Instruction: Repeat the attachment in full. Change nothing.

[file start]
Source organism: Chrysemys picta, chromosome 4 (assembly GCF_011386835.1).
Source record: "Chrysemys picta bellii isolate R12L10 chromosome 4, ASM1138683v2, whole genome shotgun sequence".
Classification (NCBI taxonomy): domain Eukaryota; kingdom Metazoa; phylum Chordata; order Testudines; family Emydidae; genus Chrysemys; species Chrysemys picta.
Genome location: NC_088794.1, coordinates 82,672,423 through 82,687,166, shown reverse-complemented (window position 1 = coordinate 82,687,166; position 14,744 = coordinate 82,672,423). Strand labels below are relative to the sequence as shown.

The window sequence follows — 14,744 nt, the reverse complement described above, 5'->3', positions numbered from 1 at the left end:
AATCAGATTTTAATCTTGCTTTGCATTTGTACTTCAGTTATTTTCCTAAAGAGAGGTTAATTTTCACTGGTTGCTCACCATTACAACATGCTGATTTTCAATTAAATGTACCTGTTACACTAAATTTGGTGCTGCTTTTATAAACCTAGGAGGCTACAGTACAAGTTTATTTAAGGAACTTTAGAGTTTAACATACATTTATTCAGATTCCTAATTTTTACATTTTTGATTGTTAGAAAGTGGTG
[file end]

Source organism: Chrysemys picta, chromosome 4 (assembly GCF_011386835.1).
Source record: "Chrysemys picta bellii isolate R12L10 chromosome 4, ASM1138683v2, whole genome shotgun sequence".
Classification (NCBI taxonomy): domain Eukaryota; kingdom Metazoa; phylum Chordata; order Testudines; family Emydidae; genus Chrysemys; species Chrysemys picta.
Genome location: NC_088794.1, coordinates 82,672,423 through 82,687,166, shown reverse-complemented (window position 1 = coordinate 82,687,166; position 14,744 = coordinate 82,672,423). Strand labels below are relative to the sequence as shown.

The window sequence follows — 14,744 nt, the reverse complement described above, 5'->3', positions numbered from 1 at the left end:
AATCAGATTTTAATCTTGCTTTGCATTTGTACTTCAGTTATTTTCCTAAAGAGAGGTTAATTTTCACTGGTTGCTCACCATTACAACATGCTGATTTTCAATTAAATGTACCTGTTACACTAAATTTGGTGCTGCTTTTATAAACCTAGGAGGCTACAGTACAAGTTTATTTAAGGAACTTTAGAGTTTAACATACATTTATTCAGATTCCTAATTTTTACATTTTTGATTGTTAGAAAGTGGTG